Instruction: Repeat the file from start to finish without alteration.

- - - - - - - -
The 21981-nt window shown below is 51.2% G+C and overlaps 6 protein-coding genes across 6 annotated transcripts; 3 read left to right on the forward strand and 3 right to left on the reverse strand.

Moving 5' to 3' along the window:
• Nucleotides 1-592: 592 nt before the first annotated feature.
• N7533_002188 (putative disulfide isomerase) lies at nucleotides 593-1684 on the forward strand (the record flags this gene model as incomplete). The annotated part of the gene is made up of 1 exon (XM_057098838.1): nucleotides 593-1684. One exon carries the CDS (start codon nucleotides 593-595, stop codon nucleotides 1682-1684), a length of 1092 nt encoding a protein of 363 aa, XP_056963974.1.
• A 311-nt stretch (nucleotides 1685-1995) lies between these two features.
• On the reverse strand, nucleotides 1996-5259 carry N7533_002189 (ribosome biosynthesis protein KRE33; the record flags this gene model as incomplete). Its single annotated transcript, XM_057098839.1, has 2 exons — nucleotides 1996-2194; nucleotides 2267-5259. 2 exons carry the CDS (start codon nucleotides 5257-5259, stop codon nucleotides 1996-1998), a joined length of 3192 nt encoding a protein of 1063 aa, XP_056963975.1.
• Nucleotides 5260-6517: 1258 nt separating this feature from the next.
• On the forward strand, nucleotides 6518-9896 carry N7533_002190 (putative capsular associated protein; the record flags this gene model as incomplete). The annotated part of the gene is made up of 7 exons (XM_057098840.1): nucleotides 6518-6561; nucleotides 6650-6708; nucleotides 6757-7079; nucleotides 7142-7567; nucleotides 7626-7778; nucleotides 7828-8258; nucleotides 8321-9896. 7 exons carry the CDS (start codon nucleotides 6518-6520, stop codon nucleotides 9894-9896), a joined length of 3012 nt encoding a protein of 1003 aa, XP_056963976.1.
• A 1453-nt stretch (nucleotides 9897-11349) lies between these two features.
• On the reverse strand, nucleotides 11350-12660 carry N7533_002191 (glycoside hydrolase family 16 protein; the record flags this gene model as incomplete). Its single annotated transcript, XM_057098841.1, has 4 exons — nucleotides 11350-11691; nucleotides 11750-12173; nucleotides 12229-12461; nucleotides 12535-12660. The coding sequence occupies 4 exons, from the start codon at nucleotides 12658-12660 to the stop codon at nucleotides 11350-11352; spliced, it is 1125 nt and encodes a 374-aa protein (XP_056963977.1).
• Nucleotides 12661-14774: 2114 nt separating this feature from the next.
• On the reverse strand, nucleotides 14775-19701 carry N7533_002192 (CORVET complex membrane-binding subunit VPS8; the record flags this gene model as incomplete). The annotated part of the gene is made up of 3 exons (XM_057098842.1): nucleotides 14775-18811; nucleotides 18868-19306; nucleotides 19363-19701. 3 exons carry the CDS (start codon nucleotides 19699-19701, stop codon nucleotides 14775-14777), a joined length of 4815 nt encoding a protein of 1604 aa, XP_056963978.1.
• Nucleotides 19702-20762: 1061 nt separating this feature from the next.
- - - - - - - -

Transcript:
The 21981-nt window shown below is 51.2% G+C and overlaps 6 protein-coding genes across 6 annotated transcripts; 3 read left to right on the forward strand and 3 right to left on the reverse strand.

Moving 5' to 3' along the window:
• Nucleotides 1-592: 592 nt before the first annotated feature.
• N7533_002188 (putative disulfide isomerase) lies at nucleotides 593-1684 on the forward strand (the record flags this gene model as incomplete). The annotated part of the gene is made up of 1 exon (XM_057098838.1): nucleotides 593-1684. One exon carries the CDS (start codon nucleotides 593-595, stop codon nucleotides 1682-1684), a length of 1092 nt encoding a protein of 363 aa, XP_056963974.1.
• A 311-nt stretch (nucleotides 1685-1995) lies between these two features.
• On the reverse strand, nucleotides 1996-5259 carry N7533_002189 (ribosome biosynthesis protein KRE33; the record flags this gene model as incomplete). Its single annotated transcript, XM_057098839.1, has 2 exons — nucleotides 1996-2194; nucleotides 2267-5259. 2 exons carry the CDS (start codon nucleotides 5257-5259, stop codon nucleotides 1996-1998), a joined length of 3192 nt encoding a protein of 1063 aa, XP_056963975.1.
• Nucleotides 5260-6517: 1258 nt separating this feature from the next.
• On the forward strand, nucleotides 6518-9896 carry N7533_002190 (putative capsular associated protein; the record flags this gene model as incomplete). The annotated part of the gene is made up of 7 exons (XM_057098840.1): nucleotides 6518-6561; nucleotides 6650-6708; nucleotides 6757-7079; nucleotides 7142-7567; nucleotides 7626-7778; nucleotides 7828-8258; nucleotides 8321-9896. 7 exons carry the CDS (start codon nucleotides 6518-6520, stop codon nucleotides 9894-9896), a joined length of 3012 nt encoding a protein of 1003 aa, XP_056963976.1.
• A 1453-nt stretch (nucleotides 9897-11349) lies between these two features.
• On the reverse strand, nucleotides 11350-12660 carry N7533_002191 (glycoside hydrolase family 16 protein; the record flags this gene model as incomplete). Its single annotated transcript, XM_057098841.1, has 4 exons — nucleotides 11350-11691; nucleotides 11750-12173; nucleotides 12229-12461; nucleotides 12535-12660. The coding sequence occupies 4 exons, from the start codon at nucleotides 12658-12660 to the stop codon at nucleotides 11350-11352; spliced, it is 1125 nt and encodes a 374-aa protein (XP_056963977.1).
• Nucleotides 12661-14774: 2114 nt separating this feature from the next.
• On the reverse strand, nucleotides 14775-19701 carry N7533_002192 (CORVET complex membrane-binding subunit VPS8; the record flags this gene model as incomplete). The annotated part of the gene is made up of 3 exons (XM_057098842.1): nucleotides 14775-18811; nucleotides 18868-19306; nucleotides 19363-19701. 3 exons carry the CDS (start codon nucleotides 19699-19701, stop codon nucleotides 14775-14777), a joined length of 4815 nt encoding a protein of 1604 aa, XP_056963978.1.
• Nucleotides 19702-20762: 1061 nt separating this feature from the next.